When I was a junior in high school, the incoming freshmen thought I was a teacher. I was not yet 14, but wore dresses (or skirts), jackets, and real shoes everyday. I carried a real purse and a structured book bag, wore makeup, and carried myself as if I were an adult. (Sometimes, I’d have lunch in San Francisco with a friend in college, order a glass of wine, and not even be carded.) I felt so grown up in my adult outfits and wanted nothing to do with young clothes. When a freshman was surprised to see me in a student activity, I felt uncomfortable and began wearing jeans and tops more often. (It was certainly easier to change for water ballet and dance.)
Shortly after her 25th birthday, my roommate decided to stop wearing short skirts. I was purging my closet of several pieces I no longer wore and offered them to her. “No thanks,” she responded. “I want my skirts to be no higher than 2 to 3″ above my knee. Short skirts just feel uncomfortable now. I’m getting married and I want to look like a woman.”
At 25 she wanted adult clothes, not young clothes. I was a bit nonplussed. As a young child of four, I had first noticed that women wore different clothes. They even wore dresses that fit at the waist! (Those itched me.) In old movies, there was a difference between what adults and those under 18 wore but the world had changed and women wore what they pleased. And it pleased my roommate to dress like an adult woman. I felt intrigued and decided that perhaps I would wear adult clothes when I reached 25.
Today, adult women and teen girls wear similar clothing all of the time: Tees and cute tops, jeans, cardis, workout (yoga) wear, sneakers/trainers, jean jackets, short and/or long skirts, cute dresses, flip flops, etc. A few months ago, I discovered the television program, Burn Notice and was struck by Fiona’s outfits. They’re beautiful and fun and most are suitable for any teen girl as well as 37 year-old Anwar or even a 57 year old woman with a slender body. Ms. Anwar’s wardrobe was chock full of expensive designer pieces. But similar designs are available at Urban Outfitters, Torrid, Forever 21, and every other trendy shop in any mall. Quality has become the difference between adult clothes and young clothes.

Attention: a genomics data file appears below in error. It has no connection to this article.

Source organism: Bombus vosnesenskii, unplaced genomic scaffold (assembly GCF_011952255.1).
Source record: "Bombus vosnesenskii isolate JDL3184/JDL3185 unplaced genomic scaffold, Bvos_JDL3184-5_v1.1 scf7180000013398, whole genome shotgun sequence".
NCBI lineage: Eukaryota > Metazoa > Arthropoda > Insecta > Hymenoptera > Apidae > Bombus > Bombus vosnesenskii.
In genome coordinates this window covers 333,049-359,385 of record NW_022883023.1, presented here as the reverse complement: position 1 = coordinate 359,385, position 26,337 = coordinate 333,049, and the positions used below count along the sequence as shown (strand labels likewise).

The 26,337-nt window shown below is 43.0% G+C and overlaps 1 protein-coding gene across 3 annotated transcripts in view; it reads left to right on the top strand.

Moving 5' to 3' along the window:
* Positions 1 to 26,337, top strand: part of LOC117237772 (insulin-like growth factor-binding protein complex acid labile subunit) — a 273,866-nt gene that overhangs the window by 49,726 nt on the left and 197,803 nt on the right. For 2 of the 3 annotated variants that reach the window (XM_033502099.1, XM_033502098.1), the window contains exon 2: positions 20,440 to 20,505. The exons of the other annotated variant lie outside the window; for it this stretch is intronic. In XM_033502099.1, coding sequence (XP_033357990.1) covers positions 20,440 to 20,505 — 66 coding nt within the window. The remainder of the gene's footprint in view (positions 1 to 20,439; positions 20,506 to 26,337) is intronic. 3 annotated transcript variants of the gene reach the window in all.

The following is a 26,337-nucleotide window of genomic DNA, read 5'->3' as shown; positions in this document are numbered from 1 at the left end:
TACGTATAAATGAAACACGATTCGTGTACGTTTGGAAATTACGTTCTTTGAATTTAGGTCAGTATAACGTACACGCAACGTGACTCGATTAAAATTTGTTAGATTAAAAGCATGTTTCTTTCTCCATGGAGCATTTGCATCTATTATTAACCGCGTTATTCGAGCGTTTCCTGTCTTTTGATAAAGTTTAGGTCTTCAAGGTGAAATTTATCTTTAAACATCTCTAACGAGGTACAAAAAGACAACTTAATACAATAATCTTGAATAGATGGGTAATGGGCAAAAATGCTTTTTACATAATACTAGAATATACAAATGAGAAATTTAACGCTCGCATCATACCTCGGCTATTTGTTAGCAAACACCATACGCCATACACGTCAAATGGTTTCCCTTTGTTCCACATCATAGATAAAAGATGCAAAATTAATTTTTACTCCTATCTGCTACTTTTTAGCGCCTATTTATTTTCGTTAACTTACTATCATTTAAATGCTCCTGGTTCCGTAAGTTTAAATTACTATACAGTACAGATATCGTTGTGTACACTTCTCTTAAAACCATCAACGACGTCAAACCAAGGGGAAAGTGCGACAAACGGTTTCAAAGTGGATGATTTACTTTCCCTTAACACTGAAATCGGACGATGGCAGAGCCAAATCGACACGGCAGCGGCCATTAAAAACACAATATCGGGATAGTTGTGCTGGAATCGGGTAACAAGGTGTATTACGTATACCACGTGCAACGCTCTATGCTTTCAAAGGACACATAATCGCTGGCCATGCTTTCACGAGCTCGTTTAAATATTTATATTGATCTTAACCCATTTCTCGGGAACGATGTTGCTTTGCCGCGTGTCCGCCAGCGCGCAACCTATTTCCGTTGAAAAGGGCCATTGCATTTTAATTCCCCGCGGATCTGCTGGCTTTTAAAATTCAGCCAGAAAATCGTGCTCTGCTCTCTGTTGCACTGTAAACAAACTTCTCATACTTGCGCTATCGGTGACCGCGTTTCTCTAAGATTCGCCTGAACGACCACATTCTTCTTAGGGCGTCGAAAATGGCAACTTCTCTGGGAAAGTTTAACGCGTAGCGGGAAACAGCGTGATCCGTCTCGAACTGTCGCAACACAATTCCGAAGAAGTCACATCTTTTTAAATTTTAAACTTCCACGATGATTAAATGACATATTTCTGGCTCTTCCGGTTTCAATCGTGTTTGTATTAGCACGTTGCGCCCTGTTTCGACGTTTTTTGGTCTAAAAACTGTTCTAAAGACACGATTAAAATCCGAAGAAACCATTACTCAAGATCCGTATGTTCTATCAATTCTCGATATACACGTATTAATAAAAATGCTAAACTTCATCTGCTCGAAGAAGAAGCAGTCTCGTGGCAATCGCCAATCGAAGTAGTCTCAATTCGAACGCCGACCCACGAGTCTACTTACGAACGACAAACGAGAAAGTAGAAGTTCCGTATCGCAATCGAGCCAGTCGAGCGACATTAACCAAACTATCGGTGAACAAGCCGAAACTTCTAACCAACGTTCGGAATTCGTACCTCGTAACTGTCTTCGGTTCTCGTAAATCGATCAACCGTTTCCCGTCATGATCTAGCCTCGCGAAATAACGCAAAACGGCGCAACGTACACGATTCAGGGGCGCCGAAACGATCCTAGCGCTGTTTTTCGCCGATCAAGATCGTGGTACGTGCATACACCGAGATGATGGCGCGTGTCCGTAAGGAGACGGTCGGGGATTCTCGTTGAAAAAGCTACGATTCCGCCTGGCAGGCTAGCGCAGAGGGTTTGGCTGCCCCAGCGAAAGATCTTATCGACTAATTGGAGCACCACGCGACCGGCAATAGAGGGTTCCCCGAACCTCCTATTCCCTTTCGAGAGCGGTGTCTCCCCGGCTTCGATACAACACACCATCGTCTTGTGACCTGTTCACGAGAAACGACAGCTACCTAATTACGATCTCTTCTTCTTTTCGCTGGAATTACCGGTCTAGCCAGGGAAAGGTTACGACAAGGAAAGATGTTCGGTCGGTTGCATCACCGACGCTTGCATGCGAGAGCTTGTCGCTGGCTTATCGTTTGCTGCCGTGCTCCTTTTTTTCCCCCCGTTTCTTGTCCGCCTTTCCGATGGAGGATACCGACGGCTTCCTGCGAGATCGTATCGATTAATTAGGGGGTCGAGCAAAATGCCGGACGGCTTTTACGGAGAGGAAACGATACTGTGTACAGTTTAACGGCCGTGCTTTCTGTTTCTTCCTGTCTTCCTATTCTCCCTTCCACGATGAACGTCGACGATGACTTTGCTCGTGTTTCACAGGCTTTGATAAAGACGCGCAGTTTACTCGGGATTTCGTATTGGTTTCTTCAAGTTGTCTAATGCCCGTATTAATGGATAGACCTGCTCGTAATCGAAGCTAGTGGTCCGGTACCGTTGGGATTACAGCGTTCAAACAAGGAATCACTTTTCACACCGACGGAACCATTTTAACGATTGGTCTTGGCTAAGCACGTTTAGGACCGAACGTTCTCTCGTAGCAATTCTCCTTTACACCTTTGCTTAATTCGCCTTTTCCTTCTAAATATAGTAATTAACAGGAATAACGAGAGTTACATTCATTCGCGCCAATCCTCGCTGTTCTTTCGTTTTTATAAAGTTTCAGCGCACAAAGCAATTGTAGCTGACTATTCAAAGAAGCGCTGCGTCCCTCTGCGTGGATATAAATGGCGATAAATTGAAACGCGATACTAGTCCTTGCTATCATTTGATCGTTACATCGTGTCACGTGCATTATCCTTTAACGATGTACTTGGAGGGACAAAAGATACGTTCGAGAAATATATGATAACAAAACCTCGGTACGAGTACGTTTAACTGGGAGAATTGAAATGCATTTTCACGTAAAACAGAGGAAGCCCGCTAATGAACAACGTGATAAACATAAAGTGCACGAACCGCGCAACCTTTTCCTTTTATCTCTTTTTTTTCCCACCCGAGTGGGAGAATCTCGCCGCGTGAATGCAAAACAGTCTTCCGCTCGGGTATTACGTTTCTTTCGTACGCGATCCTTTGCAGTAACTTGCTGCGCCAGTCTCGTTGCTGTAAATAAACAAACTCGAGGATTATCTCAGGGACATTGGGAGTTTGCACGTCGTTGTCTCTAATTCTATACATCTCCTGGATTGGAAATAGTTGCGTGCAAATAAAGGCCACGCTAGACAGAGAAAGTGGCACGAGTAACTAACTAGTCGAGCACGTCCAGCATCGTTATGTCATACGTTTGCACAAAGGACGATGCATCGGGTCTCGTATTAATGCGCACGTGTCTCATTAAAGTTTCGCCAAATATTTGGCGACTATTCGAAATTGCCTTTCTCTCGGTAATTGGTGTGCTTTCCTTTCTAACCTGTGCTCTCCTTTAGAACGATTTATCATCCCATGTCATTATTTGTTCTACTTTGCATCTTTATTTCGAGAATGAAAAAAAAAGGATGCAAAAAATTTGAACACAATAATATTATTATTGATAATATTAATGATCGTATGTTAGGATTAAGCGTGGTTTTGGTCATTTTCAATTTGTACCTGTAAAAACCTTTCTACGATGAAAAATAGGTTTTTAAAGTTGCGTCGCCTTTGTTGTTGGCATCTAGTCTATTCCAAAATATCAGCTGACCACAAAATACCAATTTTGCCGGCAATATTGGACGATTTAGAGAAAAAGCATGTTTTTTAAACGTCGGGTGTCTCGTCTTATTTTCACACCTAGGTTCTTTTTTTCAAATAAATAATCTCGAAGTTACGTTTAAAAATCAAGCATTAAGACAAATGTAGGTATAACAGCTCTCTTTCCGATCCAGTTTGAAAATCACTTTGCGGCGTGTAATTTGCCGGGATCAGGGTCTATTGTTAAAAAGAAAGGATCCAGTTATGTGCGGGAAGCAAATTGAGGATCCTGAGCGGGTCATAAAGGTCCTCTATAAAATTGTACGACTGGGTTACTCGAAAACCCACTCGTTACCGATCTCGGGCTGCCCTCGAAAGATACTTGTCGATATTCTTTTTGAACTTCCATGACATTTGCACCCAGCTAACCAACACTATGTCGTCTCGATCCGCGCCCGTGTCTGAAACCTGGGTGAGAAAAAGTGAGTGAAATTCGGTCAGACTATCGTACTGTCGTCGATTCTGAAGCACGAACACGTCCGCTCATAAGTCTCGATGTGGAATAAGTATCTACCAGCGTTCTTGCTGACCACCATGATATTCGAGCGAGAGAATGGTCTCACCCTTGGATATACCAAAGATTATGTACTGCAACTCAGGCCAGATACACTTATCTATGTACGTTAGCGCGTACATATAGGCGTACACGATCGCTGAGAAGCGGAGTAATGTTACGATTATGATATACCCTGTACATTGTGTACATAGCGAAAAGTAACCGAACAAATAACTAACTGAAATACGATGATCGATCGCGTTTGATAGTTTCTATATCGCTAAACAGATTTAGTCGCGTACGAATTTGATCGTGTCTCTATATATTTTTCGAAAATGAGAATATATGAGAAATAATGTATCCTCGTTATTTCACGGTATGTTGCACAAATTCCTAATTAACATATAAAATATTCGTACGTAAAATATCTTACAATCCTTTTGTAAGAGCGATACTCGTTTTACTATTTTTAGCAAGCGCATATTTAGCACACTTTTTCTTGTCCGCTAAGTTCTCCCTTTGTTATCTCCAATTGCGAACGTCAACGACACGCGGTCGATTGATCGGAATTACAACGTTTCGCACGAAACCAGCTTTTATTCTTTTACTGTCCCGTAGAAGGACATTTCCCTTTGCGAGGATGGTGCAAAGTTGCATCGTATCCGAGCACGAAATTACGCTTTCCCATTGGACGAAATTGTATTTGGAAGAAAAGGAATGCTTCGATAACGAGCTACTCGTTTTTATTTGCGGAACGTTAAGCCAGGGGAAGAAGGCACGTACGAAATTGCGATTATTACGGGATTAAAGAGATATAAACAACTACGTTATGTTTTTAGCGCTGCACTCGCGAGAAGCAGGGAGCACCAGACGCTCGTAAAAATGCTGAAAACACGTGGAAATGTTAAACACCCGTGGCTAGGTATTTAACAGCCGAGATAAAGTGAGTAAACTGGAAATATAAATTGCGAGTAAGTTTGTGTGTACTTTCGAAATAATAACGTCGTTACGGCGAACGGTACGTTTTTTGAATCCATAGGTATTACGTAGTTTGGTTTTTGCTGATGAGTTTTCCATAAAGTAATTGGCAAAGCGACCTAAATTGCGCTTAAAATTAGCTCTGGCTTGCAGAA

Does it matter? Ought there be a difference? At least sometimes? Each woman must decide based on her life.
A dress code memo circulated in the early Summer each year at my last law firm. Women were reminded not to wear spandex, flip flops, jeans, and spaghetti straps. Each year, those very garments slowly crept back into the firm. I was one of those who read the memo, determined I was not guilty of wearing the forbidden garments, and tossed it in the recycling bin.
One Summer afternoon, I was asked to join a working meeting. It was rather warm so I left my jacket hanging from the back of my chair and took the elevator to the conference room/reception level. When I entered the floor, I found myself in a throng of suited attorneys and other visitors. Wearing a cute cotton top, cute trousers, and thong sandals (not flip flops), I was in compliance with the dress code (jackets were only required for court and client meetings). But in the midst of all those suits, I felt like a child at an adult-only cocktail party. How I wished I had worn my jacket. It didn’t matter one bit that there were other women in the working meeting dressed as I. All that mattered was that I felt like a child.
If my job were to blow up cars and be a sniper (which just might be cool), a cute top, cute trousers, and thong sandals might be appropriate (though stouter shoes would make running away easier). When I worked in law, the appropriate outfit was one in which I was seen as a peer; after that day, I never left my seat without my jacket and stopped wearing thong sandals to work. If I were a teacher, appropriate would be an outfit that expressed authority (without severity) and indicated that becoming an adult was a great goal. I’d want my students to desire to be like me.
So perhaps the issue isn’t young clothes vs. adult clothes. Perhaps the issue is learning to dress appropriately for the various functions in our lives. For casual occasions, I might wear an outfit similar to this one (with longer shorts) but I wouldn’t wear it to work in a law firm. Neither would I wear it to church or on non-casual occasions.
It’s no longer the 1960’s or earlier. We don’t have the same societal rules and the rules we do have, such as “business casual,” don’t really help. They encourage us to wear these spandex pants today because they’re so comfortable, or slip into these flip flops (which are leather so almost real shoes) because they’re right here and easy to put on. But we can learn what is appropriate for our lives and when wearing young clothes isn’t a good idea.